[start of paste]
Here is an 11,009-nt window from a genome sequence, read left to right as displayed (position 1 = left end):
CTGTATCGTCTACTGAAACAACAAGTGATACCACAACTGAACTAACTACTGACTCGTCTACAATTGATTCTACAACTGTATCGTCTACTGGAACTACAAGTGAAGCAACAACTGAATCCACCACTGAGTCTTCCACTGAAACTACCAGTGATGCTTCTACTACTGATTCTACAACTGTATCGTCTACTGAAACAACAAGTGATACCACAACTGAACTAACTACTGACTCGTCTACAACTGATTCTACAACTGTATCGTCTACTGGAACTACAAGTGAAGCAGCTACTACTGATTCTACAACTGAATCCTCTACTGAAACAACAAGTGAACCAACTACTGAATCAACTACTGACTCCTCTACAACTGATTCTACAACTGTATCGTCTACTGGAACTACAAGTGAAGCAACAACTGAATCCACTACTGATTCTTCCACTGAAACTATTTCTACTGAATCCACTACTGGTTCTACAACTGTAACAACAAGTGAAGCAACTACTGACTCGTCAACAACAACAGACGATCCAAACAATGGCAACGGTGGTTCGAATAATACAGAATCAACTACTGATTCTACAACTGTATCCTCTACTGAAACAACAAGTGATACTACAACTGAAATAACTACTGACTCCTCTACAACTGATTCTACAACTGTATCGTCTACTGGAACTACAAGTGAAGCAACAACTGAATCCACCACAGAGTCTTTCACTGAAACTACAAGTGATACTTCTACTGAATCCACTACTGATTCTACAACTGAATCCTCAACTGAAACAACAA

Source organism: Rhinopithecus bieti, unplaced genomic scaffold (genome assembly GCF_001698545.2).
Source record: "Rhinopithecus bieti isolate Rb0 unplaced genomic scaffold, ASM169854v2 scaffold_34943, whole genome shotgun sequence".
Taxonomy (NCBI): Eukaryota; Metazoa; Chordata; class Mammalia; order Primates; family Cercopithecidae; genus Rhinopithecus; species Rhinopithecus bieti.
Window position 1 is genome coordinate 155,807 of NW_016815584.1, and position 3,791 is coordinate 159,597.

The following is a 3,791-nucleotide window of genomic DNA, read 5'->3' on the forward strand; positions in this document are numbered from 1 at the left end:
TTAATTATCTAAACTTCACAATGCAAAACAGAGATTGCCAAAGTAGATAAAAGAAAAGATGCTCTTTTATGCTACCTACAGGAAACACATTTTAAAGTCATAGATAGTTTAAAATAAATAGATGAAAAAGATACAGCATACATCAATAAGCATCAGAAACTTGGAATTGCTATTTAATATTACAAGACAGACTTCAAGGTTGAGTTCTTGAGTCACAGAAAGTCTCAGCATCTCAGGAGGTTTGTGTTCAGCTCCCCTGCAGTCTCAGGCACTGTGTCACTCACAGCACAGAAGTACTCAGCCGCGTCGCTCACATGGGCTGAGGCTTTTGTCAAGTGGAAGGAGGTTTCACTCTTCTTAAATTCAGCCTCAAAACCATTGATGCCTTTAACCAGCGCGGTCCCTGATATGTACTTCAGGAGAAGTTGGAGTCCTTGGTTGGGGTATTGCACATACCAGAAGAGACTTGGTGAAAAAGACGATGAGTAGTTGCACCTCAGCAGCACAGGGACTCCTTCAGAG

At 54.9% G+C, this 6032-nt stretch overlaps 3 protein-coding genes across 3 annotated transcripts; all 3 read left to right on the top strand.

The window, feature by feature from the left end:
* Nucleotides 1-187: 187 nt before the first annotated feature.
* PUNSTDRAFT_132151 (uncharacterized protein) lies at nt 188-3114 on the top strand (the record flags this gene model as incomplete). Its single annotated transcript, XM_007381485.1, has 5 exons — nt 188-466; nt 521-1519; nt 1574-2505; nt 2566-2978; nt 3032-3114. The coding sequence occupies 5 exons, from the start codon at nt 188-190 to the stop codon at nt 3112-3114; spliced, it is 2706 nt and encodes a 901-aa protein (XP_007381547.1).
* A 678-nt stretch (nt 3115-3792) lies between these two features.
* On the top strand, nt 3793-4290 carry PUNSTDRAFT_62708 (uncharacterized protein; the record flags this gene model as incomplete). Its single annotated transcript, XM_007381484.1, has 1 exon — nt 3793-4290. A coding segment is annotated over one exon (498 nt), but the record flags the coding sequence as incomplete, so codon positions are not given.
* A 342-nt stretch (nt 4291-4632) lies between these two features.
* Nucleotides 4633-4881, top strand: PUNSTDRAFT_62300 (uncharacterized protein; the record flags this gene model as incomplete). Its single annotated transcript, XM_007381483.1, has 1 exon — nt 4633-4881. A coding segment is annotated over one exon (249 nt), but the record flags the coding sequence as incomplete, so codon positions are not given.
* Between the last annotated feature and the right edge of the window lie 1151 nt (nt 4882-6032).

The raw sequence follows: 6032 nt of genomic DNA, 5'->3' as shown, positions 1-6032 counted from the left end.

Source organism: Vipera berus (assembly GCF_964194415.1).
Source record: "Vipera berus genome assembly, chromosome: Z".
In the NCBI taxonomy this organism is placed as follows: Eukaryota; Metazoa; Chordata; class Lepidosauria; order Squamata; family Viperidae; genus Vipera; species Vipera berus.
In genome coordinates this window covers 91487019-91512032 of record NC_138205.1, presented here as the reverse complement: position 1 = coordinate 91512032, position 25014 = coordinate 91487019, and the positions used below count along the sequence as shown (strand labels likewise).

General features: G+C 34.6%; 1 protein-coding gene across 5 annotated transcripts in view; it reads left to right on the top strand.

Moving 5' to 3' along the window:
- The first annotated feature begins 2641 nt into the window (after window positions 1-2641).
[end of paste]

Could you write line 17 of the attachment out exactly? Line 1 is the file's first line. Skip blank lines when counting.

* Between the last annotated feature and the right edge of the window lie 1151 nt (nt 4882-6032).